Voting Machines vs. Democracy

Mighty suspicious, given that they’ve known about this problem since last week, but still can’t fix it.

Some Voting Machines Chop Off Candidates’ Names – washingtonpost.com

U.S. Senate candidate James Webb’s last name has been cut off on part of the electronic ballot used by voters in Alexandria, Falls Church and Charlottesville because of a computer glitch that also affects other candidates with long names, city officials said yesterday.

Thus, Democratic candidate Webb will appear with his first name and nickname only — or “James H. ‘Jim’ ” — on summary pages in Alexandria, Falls Church and Charlottesville, the only jurisdictions in Virginia that use balloting machines manufactured by Hart InterCivic of Austin.

Although the problem creates some voter confusion, it will not cause votes to be cast incorrectly, election officials emphasized. The error shows up only on the summary page, where voters are asked to review their selections before hitting the button to cast their votes. Webb’s full name appears on the page where voters choose for whom to vote.

If the summary page has no value, they wouldn’t use it. Consequently, I can’t see on what grounds anyone could say this is an irrelevant error. (I will agree it’s not as bad as messing up the actual voting page, but even so…)

Couldn’t they shelve the machines and use paper ballots?

This entry was posted in Politics: US: 2006 Election. Bookmark the permalink.

3 Responses to Voting Machines vs. Democracy

  1. Donald A. Coffin says:

    The article indicates that this “glitch” affefts candidates with long names. Hmmm.

    James “Jim” Webb
    George Allen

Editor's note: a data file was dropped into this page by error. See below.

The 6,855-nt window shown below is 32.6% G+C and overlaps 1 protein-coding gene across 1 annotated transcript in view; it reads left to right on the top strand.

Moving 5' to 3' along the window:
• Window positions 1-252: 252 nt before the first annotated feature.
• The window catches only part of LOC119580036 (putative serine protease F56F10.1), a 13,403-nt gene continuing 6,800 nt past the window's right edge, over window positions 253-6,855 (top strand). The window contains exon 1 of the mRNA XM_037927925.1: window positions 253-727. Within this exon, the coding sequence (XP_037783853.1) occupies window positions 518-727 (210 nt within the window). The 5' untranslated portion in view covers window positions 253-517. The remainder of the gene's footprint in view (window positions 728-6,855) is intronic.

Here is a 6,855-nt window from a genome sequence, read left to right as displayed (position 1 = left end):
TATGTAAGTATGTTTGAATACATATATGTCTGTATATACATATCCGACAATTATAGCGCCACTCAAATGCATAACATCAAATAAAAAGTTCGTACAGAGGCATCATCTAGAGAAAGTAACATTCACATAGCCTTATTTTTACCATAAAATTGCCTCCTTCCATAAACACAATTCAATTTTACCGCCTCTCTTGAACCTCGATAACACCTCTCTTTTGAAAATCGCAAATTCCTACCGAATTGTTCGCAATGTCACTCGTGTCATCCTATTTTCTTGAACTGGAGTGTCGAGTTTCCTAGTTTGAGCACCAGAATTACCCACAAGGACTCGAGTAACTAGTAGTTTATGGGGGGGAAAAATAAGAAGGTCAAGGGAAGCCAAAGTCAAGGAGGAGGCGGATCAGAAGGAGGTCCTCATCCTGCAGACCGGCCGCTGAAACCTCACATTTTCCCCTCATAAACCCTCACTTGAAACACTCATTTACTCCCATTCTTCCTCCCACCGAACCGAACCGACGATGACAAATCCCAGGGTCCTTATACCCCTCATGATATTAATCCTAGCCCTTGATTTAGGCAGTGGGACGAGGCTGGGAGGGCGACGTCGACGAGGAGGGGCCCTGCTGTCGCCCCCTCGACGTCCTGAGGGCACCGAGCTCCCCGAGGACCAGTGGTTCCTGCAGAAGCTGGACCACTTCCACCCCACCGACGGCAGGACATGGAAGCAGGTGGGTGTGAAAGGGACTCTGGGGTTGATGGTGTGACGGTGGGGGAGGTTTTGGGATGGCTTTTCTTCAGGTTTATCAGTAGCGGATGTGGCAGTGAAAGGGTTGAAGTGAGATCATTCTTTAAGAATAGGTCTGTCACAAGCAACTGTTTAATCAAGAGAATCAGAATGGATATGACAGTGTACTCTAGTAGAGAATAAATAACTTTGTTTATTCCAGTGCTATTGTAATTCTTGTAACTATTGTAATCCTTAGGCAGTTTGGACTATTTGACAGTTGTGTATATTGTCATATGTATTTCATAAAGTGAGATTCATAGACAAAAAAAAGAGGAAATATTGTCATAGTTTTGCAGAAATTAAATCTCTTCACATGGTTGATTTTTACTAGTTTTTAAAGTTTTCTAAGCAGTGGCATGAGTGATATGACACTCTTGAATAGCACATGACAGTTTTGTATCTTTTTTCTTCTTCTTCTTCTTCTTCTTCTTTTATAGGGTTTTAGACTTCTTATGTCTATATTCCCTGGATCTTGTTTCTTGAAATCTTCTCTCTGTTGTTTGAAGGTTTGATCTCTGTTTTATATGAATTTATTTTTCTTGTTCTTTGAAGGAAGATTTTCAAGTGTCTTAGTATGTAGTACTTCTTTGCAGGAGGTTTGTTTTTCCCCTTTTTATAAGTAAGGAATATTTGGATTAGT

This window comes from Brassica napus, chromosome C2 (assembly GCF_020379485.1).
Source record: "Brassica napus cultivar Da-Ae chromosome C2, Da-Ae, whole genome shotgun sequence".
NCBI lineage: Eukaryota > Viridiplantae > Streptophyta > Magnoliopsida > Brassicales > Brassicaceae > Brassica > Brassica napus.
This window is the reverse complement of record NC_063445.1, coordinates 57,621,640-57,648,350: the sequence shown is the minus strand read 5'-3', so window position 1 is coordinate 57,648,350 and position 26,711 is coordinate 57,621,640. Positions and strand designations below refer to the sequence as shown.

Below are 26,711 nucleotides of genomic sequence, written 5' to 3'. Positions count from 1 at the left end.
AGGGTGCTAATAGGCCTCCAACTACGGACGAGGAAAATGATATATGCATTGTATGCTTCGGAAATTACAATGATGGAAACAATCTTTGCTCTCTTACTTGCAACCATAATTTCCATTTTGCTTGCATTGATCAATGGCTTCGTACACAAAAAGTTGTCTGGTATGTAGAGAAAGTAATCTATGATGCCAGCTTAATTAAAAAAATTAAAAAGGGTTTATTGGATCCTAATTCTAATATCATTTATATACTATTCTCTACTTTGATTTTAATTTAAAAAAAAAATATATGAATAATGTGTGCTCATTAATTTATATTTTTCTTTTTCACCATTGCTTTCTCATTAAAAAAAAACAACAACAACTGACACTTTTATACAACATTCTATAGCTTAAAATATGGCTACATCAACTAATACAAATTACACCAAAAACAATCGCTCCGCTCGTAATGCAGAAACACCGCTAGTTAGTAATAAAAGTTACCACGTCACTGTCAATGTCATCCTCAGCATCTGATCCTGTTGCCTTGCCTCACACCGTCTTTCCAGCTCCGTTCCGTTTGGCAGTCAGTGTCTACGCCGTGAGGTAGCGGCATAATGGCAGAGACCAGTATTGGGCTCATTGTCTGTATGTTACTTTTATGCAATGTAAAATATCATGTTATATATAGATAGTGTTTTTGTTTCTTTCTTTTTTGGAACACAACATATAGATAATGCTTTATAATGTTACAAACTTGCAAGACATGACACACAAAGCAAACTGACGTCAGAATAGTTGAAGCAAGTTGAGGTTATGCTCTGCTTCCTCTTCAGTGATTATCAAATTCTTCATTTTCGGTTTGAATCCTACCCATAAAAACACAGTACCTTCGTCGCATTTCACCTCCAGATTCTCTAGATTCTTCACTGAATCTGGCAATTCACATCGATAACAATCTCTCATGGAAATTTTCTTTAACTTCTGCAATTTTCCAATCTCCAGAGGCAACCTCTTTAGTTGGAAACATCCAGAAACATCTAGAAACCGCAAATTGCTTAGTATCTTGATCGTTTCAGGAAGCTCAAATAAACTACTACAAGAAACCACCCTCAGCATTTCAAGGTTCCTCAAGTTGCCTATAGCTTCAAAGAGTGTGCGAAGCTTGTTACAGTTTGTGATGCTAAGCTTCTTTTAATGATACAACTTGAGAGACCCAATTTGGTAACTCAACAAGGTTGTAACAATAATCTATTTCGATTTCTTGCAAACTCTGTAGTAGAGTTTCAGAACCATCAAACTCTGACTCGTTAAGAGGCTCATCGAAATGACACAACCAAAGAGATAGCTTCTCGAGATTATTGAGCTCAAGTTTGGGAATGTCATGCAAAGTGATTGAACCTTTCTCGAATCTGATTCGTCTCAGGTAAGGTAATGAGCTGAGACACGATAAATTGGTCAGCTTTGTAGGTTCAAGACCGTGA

So more than 12 characters in one’s name in long? I find this quite amazing.

  2. ruidh says:

    The big WTF? here is a system that was designed to have two seperate characer limits. The number of characters it can display on a ballot and the number it can display on a confirmation. Why aren’t these two numbers the same?

  3. The Black Monk says:

    It’s not a glitch. I think it’s a feature.

    It allows you to ID people who vote democratic and disenfranchise them. And it allows you to do it without disenfranchising republican voters or actually changing any votes or throwing them out, so it’s all legal.

    Consider the neighborhood. Northern VA is the democratic powerhouse of VA. It’s why there’s a Dem. Gov. And it’s why Webb is polling well. And Alexandria is one of the the liberalist areas in NoVA.

    Now consider the feature. The name of the candidate you chose changes on the summary/confirmation page if you changed the font size. Who would change the font size? The elderly.

    A lot of elderly people here (in Alexandria – where I live) can’t stand Allen because he’s genuinely disrespectful – he chews tabacco at, and wears cowboy boots to, meetings; He calls people nigers and macacas (sp?) and cracks wise about people dying in Iraq. He also gave us the donut hole in Medicare part D. So whether the elderly voted democratic or republican previously, many intend to vote for Webb this time around.

    Disenfranchising democratic voters is the name of the game when you’re a modern republican – its the only way to win. And this feature allows republicans to disenfranchise people who vote democratic and not people who vote republican. It’s clever. And it’s very slimey. Right, Karl?

    Computer voting is so disgustingly easy to manipulate. No one who has ever written a line of code could think otherwise.

Leave a Reply

Your email address will not be published. Required fields are marked *